Edinburgh 1910 was held between 14 and 23 June 1910 before Malawi missionaries had a similar conference in August 1910 at Mvera, the Dutch Reformed Church Mission's headquarters (Pauw 1980). As different Christianities were represented at Edinburgh 1910, including Anglo-Catholic Anglicanism (Walls 2010, 29), the Malawi Missionary Conference was represented by most Protestant missions excluding the Universities' Mission to Central Africa (UMCA), an Anglo-Catholic Church. Andrew Walls (2010, 28) describes Edinburgh 1910 as the climax of the Protestant missionary movement. However, it should be noted that it was exclusively a Western gathering.

Although debates were centred on the future of the Christian churches in Asia and Africa, they were inclined to we-and-they dichotomy. Participants looked at Christian churches in the global south as not ready to begin participating in debates pertaining to the future of their church, though missions had already developed indigenous Christian leaders. For example, the Livingstonia and Blantyre Missions in Malawi produced the first able graduates by 1900, who were educated in Edinburgh and Lovedale (A.C. Ross 1996, 172). On 24 October 1901, indigenous Christian leaders2 presented various topics relating to Christianity and indigenous cultural practices at the inter-missionary conference held in Blantyre (K.R. Ross 1996, 91-96). In the following year, Malawi Mission graduates raised important questions with regard to the future of the church in Africa at the Literary Society organised under the theme: 'Should natives depend on Europeans.' Yesaya Mwase, a Livingstonia Mission graduate, handled a topic: 'European and Africans: A contrast', and Domingo, another Livingstonia Mission graduate, looked at the topic: 'The future of Africa' (McCracken 1994, 7). Both Mwase and Domingo were critical of missionaries' oligarchy and paternalistic tendencies. In 1933, possibly referring to 1901 presentations, Mwase wrote:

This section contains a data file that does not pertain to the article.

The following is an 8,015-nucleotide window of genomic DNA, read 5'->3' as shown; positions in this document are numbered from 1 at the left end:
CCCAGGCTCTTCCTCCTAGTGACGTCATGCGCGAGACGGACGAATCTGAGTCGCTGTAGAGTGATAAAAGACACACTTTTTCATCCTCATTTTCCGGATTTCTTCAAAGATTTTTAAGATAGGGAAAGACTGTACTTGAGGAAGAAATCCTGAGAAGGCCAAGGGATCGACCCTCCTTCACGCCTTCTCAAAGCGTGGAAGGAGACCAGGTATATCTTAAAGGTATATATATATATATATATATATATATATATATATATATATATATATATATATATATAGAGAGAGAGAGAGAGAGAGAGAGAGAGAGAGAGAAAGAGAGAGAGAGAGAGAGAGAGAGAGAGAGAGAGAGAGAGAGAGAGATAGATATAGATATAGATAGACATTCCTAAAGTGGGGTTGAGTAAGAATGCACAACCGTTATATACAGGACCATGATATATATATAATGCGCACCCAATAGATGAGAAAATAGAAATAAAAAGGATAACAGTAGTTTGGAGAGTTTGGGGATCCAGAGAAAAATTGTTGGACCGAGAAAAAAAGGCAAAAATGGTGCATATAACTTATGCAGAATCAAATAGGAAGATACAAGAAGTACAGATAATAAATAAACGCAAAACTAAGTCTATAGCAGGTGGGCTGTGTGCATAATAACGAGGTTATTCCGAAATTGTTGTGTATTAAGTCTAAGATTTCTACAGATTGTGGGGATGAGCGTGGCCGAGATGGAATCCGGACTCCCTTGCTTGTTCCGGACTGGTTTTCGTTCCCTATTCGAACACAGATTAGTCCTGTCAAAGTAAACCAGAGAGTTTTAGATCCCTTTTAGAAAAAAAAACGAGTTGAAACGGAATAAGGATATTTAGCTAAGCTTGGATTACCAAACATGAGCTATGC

My fellow native Christians do not understand that mission is for the time being. Mission shall never be incorporated in the life blood of the native Church, shall never uproot evil customs of the native lands, and... it shall never conquer natives for Christ. This work God has reserved for the native Christianity. (K.R. Ross 1996, 171)

Mwase was convinced that if the church in Africa was to grow, participation of indigenous Christians was critical against the paternalistic tendency and mistrust European missionaries had in involving indigenous Christians in leadership of their own churches (A.C. Ross 1996, 178). Similarly, Vendanayagam Samuel Azariah, who later became the Bishop of the Church of South India, expressed similar critique at Edinburgh 1910. Azariah lamented:

Missionaries except for a few of the very best, fail very largely in getting rid of an air of patronage and condescension, and in establishing a genuinely brotherly and happy relation as between equals with their Indian flocks...You have given your goods to feed the poor. You have given your bodies to be burned. We also ask for love. Give us FRIENDS. (Quoted in Bonk 2006, 10)